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Sherlock Holmes polls - what is the point?

I'm now wondering what the point is of internet polls in which people are invited to nominate their choice for best screen Holmes.

It's a pointless exercise if ever there was one and I won't be participating in any more. It's always going to be a generational thing. For many people born before the 1960s Basil Rathbone is going to be top. For the next generation it is likely to be Douglas Wilmer. Reach the 1980s and it will be Jeremy Brett and so on until we get to Cumberbatch.

The point is that the name at the top (or towards the top) of any poll is highly likely to be the one on screen at the time (or the most recent past). It's true that certain Holmes actors appear to have more staying power than others. Basil Rathbone will be remembered for decades because not only was his an iconic performance but his films are still screened regularly. This allows him to continue to gain admirers. The same cannot be said for Douglas Wilmer, Ian Richardson or Arthur Wontner; all of whom starred in very good adaptations which are essentially not screened and can only be obtained on DVD. Jeremy Brett continues to tower as high as Rathbone for much the same reasons - his was an iconic performance and thanks to constant repeats we will never forget it.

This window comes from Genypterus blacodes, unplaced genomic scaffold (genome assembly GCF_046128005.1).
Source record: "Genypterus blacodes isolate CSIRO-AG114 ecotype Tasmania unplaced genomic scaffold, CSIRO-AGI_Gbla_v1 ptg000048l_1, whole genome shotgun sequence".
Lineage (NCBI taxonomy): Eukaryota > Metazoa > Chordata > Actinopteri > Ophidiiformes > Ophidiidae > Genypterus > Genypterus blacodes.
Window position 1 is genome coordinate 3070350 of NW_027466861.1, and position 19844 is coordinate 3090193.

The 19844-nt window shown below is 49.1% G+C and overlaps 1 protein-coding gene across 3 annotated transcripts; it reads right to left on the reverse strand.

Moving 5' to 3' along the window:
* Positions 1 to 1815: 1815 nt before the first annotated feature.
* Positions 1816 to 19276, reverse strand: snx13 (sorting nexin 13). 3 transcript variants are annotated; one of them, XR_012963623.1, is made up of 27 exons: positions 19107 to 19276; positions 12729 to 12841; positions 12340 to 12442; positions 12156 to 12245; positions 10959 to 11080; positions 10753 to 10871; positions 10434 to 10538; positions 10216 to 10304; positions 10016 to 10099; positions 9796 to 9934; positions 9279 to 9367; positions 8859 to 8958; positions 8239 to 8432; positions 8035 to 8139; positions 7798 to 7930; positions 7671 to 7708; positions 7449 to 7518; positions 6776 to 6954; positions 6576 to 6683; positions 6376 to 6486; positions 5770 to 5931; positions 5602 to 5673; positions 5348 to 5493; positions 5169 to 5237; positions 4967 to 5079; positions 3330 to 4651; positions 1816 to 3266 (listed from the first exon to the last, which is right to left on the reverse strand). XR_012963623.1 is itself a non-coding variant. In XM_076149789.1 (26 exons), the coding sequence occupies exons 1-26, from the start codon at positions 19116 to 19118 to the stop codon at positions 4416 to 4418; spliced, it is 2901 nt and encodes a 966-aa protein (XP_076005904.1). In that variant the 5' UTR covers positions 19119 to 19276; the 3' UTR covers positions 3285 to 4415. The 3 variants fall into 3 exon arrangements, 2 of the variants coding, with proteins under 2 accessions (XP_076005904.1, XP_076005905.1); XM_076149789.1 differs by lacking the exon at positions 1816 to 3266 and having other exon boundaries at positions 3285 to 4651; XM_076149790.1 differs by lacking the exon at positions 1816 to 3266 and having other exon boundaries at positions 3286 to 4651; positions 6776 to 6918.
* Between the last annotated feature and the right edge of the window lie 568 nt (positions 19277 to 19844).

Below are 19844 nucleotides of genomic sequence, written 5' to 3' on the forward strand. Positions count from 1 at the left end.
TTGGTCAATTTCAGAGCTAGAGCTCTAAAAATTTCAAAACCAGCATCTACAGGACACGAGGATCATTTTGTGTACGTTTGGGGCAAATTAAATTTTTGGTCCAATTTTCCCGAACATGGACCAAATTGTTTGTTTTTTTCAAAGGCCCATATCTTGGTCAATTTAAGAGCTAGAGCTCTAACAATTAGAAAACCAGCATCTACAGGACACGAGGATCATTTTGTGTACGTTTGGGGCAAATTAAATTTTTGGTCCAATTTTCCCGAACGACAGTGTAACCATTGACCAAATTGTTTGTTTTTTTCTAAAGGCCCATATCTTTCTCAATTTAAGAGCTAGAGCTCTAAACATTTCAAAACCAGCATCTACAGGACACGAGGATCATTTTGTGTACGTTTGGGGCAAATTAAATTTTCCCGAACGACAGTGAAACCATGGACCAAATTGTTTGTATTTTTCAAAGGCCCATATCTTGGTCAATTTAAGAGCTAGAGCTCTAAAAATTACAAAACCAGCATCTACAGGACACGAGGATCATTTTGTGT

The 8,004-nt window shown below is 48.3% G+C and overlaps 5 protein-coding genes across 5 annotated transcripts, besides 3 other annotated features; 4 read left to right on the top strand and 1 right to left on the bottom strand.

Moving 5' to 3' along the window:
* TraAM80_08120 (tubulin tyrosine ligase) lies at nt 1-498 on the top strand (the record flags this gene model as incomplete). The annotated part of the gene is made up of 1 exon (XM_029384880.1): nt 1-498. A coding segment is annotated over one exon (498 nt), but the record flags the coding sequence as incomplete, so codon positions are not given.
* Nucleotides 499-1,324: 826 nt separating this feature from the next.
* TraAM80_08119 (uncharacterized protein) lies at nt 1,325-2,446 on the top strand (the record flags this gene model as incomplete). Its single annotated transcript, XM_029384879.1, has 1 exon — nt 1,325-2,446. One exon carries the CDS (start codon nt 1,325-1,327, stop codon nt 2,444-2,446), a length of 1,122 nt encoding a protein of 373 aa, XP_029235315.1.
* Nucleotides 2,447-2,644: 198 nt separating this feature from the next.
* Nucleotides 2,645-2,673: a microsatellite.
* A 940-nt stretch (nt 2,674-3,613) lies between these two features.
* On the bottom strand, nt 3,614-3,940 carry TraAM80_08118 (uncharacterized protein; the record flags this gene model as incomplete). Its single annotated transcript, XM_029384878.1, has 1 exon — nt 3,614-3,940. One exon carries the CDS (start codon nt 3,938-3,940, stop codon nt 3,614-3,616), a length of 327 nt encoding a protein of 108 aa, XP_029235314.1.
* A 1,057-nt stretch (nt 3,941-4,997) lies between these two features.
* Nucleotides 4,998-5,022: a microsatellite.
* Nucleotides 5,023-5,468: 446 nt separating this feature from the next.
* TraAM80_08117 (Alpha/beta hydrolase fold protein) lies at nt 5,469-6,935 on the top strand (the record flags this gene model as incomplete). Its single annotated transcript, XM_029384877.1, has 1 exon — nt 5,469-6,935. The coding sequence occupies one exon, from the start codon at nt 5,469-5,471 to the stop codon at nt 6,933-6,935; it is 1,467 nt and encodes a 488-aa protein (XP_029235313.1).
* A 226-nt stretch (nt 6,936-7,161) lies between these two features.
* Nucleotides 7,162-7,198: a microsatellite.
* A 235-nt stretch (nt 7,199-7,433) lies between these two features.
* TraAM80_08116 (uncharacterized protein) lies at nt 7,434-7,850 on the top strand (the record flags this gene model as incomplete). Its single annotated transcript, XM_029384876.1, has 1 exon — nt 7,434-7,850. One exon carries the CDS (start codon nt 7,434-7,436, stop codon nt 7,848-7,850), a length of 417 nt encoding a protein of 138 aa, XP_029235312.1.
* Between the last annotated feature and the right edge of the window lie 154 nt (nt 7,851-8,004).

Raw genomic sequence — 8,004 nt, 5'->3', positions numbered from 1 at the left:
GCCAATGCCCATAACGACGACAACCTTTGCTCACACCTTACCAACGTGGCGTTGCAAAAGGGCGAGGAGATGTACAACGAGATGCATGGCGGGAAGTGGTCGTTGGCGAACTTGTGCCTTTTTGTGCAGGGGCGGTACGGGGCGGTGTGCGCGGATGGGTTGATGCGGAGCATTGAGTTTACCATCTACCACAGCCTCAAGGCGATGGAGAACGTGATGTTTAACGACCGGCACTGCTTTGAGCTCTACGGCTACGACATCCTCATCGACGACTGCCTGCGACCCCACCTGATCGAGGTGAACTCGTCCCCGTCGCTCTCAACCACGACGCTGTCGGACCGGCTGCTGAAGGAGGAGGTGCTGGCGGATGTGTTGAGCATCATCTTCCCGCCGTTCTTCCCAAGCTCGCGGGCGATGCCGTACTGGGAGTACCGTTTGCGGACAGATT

To be blunt, mortality also plays a role. Slowly but surely the fans of any given actor will start to die off and this naturally benefits the actors whose fans are still alive and kicking.

The point I'm trying to make is that these polls are never a guide to which actor is/was truly the best in the part. The best the polls can ever hope to be is a guide to which is uppermost in the minds of people at the time the poll is held and we generally all know the answer without the need for a poll.


Written by Alistair Duncan
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2 comments:

  1. Actually, I tend to play with the polls so that I can mention the performances that don't get as much play anymore when I'm griping about the results.

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  2. Completely agree. All internet polls measure are the views of the type of people who respond to internet polls. They can never be called representative.

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